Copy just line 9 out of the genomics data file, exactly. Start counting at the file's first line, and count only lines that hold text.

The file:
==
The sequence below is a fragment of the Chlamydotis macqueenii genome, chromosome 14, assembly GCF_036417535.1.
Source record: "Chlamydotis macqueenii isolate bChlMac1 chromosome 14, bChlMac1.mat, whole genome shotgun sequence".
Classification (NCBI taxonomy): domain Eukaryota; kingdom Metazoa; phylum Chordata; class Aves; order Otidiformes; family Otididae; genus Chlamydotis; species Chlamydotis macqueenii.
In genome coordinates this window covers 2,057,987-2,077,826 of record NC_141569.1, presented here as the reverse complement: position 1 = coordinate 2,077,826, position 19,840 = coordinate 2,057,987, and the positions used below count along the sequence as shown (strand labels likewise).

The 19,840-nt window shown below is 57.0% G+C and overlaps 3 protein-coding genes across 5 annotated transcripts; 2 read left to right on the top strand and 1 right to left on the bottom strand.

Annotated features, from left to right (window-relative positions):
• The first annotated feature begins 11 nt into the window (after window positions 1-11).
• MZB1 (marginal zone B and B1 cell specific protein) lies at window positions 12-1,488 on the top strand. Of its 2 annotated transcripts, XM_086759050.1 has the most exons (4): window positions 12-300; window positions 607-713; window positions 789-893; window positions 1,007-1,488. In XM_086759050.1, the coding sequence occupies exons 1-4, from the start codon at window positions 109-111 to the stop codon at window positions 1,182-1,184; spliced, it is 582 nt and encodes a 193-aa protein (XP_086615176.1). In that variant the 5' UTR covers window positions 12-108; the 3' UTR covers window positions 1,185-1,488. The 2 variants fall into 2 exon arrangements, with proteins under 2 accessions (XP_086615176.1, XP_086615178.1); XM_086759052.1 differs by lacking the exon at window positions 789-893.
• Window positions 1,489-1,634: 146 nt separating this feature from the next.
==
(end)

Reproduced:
• Window positions 1,489-1,634: 146 nt separating this feature from the next.